Proyecto Matria, Miraflores

The hallways of the CREARTE center in San Juan fill with the sounds of teenagers chatting, teachers calling their classrooms to order, and children running energetically from one class to another. Some parts of the building are well lit thanks to a generator, while others remain dark, but aside from that everything goes on as if it were just another typical school day.

In fact, it was to regain something approximating normality that the nonprofit organization decided to resume its educational and recreational programs on October 2nd, without electricity and with some areas damaged by Hurricane Maria. CREARTE, which has been offering services for 16 years to the community of San José in Río Piedras, even received new participants, since many public schools remain closed. Enrollment at the San Juan center increased to 125 students at the middle and high school, which offers an alternative educational model based on values. There are also 110 participants in their afterschool program and 22 children and babies in their pre-school center.

“For the people in San Juan the priority is education. In San Juan the difference is that we’ve received five new participants from a school that closed, and their mothers are desperate because their kids aren’t in school. In San Juan we are trying to be an incentive for these students to prevent school dropouts,” explained Brenda Liz Santos Hernández, a psychologist and executive director of CREARTE.

In Yabucoa, where CREARTE has another center, the response after the hurricane has been much broader and encompasses many of the communities in this southeastern municipality, which was the entry point of the Category 4 storm. Even though the facilities were severely damaged, CREARTE set up a collection center for people to come pick up food, water, and supplies, receive medical attention or speak with one of the psychologists or social workers that work with the organization. Those who visit the collection center are interviewed to assess their particular needs and offer personalized assistance, but volunteers have also visited communities directly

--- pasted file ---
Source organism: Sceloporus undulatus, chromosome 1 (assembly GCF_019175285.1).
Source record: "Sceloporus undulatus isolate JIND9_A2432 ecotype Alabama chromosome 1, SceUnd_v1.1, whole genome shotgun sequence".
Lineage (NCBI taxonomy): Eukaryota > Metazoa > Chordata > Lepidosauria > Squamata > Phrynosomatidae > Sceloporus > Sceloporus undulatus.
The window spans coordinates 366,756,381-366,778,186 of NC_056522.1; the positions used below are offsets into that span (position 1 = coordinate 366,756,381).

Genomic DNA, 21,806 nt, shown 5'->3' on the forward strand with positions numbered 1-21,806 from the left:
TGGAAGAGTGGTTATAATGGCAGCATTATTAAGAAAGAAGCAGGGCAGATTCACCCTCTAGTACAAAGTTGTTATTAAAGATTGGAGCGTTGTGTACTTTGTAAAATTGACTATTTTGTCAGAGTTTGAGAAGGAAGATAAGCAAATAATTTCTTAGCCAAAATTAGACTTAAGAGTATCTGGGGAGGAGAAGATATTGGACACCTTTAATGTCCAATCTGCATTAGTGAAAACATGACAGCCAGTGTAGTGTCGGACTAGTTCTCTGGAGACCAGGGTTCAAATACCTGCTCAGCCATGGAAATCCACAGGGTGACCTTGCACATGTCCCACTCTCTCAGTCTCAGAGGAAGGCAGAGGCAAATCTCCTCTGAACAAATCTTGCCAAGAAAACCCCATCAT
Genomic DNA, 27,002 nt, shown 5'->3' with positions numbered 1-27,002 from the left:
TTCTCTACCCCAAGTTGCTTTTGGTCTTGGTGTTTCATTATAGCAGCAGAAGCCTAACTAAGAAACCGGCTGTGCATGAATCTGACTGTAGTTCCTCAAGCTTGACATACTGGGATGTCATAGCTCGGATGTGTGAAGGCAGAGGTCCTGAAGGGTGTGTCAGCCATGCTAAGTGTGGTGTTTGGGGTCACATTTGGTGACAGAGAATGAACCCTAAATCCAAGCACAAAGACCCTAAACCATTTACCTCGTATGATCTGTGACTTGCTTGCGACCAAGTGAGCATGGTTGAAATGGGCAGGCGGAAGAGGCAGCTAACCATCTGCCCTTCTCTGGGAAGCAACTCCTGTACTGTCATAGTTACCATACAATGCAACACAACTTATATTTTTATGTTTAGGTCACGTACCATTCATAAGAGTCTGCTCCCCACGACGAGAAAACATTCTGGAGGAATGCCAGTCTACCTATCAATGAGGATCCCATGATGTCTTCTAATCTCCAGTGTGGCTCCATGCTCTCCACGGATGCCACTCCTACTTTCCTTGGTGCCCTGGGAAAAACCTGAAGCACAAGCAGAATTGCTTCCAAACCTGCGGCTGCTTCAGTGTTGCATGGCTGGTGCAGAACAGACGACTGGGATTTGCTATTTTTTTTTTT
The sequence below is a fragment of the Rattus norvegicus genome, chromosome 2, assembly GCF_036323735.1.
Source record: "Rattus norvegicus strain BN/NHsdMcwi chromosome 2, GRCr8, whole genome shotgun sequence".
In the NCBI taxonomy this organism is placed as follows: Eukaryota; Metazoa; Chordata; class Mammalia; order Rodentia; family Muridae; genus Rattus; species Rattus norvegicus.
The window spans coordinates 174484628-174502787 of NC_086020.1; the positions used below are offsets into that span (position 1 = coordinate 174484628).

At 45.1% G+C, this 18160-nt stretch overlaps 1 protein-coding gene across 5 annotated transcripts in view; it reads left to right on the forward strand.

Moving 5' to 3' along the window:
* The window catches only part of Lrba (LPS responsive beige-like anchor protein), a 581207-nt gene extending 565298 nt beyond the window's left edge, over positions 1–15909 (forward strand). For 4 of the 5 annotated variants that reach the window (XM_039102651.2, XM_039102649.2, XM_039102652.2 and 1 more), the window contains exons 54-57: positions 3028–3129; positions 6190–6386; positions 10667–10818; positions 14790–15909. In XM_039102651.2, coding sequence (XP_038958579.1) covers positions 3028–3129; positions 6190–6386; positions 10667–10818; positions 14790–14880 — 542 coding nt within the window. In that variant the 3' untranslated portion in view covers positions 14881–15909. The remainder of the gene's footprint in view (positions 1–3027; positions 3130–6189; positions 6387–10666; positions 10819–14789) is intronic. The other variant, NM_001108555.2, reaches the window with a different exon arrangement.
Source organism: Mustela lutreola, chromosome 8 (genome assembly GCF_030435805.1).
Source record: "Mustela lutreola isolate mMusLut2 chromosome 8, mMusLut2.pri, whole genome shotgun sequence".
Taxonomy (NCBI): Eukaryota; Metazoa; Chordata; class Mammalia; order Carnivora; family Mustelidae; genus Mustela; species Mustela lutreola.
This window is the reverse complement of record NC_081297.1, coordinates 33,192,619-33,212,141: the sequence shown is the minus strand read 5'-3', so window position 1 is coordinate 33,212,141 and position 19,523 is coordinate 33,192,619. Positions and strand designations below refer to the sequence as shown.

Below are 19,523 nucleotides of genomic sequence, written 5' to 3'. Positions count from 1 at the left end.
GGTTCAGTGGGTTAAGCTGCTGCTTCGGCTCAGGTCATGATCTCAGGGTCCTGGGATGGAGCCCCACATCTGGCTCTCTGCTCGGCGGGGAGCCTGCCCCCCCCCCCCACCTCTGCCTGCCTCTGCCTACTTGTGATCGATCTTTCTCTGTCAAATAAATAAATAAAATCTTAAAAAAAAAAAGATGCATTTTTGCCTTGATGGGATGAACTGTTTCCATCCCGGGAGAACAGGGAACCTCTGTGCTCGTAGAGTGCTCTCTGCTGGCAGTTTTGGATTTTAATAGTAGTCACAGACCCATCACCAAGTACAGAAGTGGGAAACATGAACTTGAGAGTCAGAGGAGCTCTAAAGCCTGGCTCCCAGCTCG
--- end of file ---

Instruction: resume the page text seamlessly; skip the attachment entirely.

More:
CREARTE also resumed its educational programs and has even seen enrollment increase from 60 to over 80 participants.

CREARTE’s strategy for working with these communities in the long term is divided into two stages, which are being partially funded by the FORWARD Puerto Rico Fund. “We are still in the first stage of rescue, stabilization, and food. At the end of November, beginning of December, we begin a more formal stage of visiting and restructuring these communities to help them get organized and to see how the communities themselves can become empowered. And to be an element of support for those people who were most hurt,” described Santos Hernández.

In this new post-Maria reality, serving the communities of Yabucoa has become a new part of CREARTE’s mission.

“We had to transform, and we’ve added to our operation a project to rescue, to empower, to reconstruct the communities that were most affected by Hurricane Maria,” she stated.